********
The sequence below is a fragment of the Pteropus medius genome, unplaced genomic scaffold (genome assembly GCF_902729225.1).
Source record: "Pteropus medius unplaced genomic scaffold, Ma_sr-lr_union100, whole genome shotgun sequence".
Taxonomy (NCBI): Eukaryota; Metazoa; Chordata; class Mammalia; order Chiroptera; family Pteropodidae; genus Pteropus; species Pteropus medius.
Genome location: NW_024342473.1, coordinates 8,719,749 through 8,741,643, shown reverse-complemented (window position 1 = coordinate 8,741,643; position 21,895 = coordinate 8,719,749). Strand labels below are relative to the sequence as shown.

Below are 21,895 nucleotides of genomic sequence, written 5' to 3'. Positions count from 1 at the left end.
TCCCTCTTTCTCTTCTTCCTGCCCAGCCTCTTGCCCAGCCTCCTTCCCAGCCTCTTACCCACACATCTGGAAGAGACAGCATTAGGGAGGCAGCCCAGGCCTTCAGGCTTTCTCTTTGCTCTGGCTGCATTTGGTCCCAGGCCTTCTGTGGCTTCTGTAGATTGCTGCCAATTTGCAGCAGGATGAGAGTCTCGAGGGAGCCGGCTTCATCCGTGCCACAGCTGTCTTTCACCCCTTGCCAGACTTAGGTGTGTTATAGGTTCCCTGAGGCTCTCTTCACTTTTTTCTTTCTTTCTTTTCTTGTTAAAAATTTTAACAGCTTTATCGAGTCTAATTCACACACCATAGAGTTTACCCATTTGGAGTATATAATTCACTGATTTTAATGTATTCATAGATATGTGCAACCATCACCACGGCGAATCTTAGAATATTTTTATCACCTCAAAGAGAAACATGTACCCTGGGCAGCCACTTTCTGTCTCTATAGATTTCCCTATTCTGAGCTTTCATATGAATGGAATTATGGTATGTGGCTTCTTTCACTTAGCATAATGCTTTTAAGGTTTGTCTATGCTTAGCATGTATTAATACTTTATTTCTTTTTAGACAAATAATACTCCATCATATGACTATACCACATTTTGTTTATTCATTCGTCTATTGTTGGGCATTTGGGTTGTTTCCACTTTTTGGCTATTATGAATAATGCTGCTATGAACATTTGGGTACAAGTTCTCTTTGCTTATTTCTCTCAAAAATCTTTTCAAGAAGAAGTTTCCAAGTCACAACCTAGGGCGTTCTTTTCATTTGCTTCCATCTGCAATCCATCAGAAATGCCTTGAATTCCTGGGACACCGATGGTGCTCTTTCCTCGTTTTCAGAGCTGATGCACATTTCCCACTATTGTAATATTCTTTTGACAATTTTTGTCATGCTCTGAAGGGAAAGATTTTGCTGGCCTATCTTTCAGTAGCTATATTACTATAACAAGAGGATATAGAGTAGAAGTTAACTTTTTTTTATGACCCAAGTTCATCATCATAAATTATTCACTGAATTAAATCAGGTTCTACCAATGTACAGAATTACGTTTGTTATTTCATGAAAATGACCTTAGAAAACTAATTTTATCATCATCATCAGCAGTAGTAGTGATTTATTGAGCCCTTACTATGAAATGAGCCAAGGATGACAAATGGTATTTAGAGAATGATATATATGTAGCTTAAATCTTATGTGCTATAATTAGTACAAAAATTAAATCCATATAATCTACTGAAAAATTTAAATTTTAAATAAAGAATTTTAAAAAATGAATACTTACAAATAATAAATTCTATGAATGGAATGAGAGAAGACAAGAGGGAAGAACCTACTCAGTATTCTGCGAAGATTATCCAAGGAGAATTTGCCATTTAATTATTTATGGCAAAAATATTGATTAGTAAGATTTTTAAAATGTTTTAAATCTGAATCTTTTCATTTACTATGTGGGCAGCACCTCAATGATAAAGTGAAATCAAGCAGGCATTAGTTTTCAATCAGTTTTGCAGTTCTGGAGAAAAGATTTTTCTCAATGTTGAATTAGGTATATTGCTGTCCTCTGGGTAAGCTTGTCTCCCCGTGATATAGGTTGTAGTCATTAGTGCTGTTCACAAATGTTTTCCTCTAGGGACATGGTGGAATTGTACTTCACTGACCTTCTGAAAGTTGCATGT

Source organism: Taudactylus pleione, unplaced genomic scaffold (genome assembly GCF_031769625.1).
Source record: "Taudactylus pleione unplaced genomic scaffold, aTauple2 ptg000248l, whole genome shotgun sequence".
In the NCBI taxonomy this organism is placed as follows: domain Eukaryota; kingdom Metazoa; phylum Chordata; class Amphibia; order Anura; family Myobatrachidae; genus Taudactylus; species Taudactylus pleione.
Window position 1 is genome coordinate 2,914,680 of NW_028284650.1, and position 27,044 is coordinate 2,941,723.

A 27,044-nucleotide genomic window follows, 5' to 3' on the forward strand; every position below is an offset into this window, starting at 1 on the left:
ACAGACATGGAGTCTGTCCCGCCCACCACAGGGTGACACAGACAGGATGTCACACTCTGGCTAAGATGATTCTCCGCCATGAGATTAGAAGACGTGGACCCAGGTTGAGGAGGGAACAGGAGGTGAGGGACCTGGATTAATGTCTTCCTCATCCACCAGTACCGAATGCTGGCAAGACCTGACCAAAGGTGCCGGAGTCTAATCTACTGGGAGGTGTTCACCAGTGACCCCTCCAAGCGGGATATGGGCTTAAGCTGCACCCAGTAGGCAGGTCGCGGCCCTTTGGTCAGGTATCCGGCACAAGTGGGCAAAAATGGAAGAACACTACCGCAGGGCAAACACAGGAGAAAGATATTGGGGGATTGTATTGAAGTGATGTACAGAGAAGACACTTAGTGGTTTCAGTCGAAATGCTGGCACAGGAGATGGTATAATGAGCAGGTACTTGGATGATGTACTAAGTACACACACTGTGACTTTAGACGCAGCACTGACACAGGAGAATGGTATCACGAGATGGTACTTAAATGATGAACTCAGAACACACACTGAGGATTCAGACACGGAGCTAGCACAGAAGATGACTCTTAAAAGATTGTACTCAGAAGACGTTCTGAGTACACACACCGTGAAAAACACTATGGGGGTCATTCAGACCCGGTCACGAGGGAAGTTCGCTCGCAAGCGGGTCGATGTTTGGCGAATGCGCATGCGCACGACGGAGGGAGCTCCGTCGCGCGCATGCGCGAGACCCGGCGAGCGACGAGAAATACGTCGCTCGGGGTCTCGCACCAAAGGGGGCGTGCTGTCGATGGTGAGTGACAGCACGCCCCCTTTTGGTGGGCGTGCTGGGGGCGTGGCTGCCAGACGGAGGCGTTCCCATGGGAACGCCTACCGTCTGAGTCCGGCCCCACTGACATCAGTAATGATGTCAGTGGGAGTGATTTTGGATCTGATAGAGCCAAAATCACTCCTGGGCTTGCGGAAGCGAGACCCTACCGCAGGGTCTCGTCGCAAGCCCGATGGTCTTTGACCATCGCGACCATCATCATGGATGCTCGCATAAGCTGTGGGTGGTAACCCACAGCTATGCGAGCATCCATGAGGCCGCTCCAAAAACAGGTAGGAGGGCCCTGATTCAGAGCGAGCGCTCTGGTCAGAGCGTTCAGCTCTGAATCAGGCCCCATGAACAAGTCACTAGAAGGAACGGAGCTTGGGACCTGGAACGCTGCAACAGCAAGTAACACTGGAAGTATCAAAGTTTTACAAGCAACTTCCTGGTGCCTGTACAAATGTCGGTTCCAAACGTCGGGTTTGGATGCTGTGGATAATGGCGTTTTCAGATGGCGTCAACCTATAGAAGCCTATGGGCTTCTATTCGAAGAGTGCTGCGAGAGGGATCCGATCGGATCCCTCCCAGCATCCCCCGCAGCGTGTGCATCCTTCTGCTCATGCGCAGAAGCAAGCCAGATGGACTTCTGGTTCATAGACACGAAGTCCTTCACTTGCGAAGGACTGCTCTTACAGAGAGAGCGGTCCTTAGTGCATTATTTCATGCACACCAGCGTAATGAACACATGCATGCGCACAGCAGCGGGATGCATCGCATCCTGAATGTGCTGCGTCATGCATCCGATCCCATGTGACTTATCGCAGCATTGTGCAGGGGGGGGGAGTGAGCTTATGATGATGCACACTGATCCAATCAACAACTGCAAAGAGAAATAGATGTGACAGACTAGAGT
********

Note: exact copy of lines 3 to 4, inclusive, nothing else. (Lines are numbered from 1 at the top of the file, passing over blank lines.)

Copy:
Taxonomy (NCBI): Eukaryota; Metazoa; Chordata; class Mammalia; order Chiroptera; family Pteropodidae; genus Pteropus; species Pteropus medius.
Genome location: NW_024342473.1, coordinates 8,719,749 through 8,741,643, shown reverse-complemented (window position 1 = coordinate 8,741,643; position 21,895 = coordinate 8,719,749). Strand labels below are relative to the sequence as shown.